Mate…how do you think they became a king? The very word implies criminally trampling less powerful people's rights in favor of centralized power.
    Next video: "dO rApIsT's aChIeVe ErEcTiOn?"

  38. We should have repeated Prides Purge 3yrs ago. I think most of the Nation would have supported the armed forces taking control of Parliament, and kicking out the Remainers.

  39. Spoiler Alert: The Cromwells didn't last mainly because Cromwell's son was a fancy country squire who didn't follow Rule Zero: Keep the army happy, giving Charles's son Charles II, the ability to reestablish the monarchy.

  40. Ever since starting to watch this channel I can only imagine historical figures as colored squares

  41. when i heard this, i thought the video was refering to the atrocities committed by European colonial monarchs unto their colonies

  42. 1,8%? My country lost around 28% of it's population in WWI (the numbers may be inflated, but are still enormous).
    I hope no one misunderstood me, 1,8% is still very high number and too many people died which is unfortunate. But WWI has seen much worse

  43. Thanks for an excellent addition to your already well done videos.
    I'm looking forward to the trial and Charles' conviction, though not his execution.
    Can a king commit treason? Yes, against the order, of which he is just a part.

  44. The whole BS of "divine right" is nothing more than a giant ego trip perpetuated on people by a bunch of lying thieving skunks. Look to history this divine king wants to steal his neighbors land from that devine king…So they go to war and many ordinary people get rubbed out. It wasn't the farmers that wanted to go after someone elses stuff just the born criminal class of "royals" Burn em all….Free from divine rights since 1775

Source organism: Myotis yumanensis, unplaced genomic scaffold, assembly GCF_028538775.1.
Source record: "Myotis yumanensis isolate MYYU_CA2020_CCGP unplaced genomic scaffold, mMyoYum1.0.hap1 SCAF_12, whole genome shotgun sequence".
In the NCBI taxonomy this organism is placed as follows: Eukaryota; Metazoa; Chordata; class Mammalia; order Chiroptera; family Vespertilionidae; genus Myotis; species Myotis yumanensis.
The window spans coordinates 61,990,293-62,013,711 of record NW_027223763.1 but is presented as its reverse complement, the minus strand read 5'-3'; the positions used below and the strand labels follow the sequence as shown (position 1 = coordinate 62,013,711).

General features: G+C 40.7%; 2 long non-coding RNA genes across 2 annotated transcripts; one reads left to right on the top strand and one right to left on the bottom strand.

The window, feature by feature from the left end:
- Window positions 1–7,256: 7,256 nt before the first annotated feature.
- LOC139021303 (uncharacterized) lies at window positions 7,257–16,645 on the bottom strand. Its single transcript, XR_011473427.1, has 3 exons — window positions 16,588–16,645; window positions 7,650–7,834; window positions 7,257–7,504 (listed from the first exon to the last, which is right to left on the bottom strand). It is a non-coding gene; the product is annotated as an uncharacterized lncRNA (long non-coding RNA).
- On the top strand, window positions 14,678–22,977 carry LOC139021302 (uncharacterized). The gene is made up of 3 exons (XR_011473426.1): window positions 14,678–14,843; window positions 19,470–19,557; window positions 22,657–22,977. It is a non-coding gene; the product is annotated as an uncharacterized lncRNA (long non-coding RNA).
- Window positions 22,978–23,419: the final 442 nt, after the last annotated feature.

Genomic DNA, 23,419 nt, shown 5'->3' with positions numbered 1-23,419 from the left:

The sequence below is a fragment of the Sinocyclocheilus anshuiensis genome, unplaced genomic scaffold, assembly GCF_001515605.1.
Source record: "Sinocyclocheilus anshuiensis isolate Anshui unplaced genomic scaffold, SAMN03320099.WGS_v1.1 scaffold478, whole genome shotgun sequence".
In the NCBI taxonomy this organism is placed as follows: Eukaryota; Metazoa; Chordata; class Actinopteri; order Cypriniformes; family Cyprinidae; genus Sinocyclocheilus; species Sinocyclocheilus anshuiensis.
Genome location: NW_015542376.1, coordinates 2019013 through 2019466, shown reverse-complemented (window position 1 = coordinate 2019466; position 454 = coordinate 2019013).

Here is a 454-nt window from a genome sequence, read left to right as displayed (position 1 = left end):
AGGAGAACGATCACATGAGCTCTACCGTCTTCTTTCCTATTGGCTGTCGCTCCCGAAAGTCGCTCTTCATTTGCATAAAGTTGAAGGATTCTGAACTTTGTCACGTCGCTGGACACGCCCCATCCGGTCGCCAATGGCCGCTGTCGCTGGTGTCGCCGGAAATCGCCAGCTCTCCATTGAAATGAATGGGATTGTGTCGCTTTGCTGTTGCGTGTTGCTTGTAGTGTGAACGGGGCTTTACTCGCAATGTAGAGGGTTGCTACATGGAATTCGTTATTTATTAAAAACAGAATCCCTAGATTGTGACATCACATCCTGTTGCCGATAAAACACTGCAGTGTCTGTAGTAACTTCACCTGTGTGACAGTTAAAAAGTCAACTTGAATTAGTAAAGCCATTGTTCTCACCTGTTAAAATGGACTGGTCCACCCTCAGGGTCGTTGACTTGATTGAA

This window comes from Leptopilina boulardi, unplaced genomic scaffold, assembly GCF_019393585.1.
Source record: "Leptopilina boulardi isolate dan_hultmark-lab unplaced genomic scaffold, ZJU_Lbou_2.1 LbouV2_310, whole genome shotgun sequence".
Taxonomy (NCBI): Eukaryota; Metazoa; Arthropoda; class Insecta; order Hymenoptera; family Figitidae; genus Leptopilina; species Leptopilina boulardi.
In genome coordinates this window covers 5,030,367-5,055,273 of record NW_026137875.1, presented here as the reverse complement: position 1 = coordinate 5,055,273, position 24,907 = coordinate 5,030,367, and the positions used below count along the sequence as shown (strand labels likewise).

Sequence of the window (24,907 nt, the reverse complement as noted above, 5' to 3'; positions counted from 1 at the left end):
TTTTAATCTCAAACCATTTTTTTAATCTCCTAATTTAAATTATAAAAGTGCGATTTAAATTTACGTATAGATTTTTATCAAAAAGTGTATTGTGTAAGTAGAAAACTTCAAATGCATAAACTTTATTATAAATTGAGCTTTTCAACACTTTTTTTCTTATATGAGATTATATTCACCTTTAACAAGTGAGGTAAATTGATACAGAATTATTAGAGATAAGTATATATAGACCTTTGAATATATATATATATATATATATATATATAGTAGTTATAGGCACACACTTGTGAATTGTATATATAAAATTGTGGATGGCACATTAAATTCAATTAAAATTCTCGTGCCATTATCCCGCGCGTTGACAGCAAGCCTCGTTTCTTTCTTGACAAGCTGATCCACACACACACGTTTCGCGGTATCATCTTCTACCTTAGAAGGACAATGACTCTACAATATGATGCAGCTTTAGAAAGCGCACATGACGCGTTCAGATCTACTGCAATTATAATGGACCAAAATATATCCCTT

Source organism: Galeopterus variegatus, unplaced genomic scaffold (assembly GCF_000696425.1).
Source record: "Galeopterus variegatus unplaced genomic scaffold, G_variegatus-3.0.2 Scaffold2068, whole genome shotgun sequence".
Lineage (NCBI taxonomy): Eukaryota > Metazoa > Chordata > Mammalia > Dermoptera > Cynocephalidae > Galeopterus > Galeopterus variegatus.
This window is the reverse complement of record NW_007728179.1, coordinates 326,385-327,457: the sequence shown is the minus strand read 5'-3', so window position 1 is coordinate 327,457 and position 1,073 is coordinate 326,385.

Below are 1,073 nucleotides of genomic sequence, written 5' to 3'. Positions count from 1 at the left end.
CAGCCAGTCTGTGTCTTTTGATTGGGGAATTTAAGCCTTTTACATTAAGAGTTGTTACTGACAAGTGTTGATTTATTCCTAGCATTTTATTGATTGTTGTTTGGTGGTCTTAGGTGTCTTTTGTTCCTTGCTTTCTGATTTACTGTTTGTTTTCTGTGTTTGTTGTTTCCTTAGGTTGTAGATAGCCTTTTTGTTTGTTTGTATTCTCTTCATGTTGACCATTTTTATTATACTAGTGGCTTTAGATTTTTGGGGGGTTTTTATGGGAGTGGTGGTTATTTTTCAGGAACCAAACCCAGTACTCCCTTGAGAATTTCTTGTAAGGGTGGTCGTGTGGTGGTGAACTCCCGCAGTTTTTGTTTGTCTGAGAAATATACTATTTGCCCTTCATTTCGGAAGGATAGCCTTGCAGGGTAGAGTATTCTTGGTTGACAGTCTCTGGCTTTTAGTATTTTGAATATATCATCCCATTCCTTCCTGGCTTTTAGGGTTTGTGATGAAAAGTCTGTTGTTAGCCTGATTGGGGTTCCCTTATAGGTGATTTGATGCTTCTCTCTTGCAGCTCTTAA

45. "Private property should be returned to the hands of the people." No wonder Karl Marx ended up in England.

  46. Popular sovereignty and divine right are not in oposision. I find shameful how the people of today are unable to understand the knowlage of the past.
    The divine right of kings does not mean that a god came down form the sky and told the king he gets to rule, what it describes is the princaple that the strongest man it the state will be its sovereign.
    Popular sovereignty does not mean any elections or anything of the sort, it describes how the people of a state affect its working trought their colective action or inaction.
    Bough of these things are universal and work at the same time to move the action of a state.

  47. Deadlyes english war just saw 3,5% of the people dying!!!! Wow! No wonder the english can not comprihed their peoples extiocntion possibility like those who have seen 20% to 25% of their people dying.

  48. Its actually really easy to lose the throne if you are the kind. Just anger your suporters, monarchists do not support bad kings when it comes to civil war.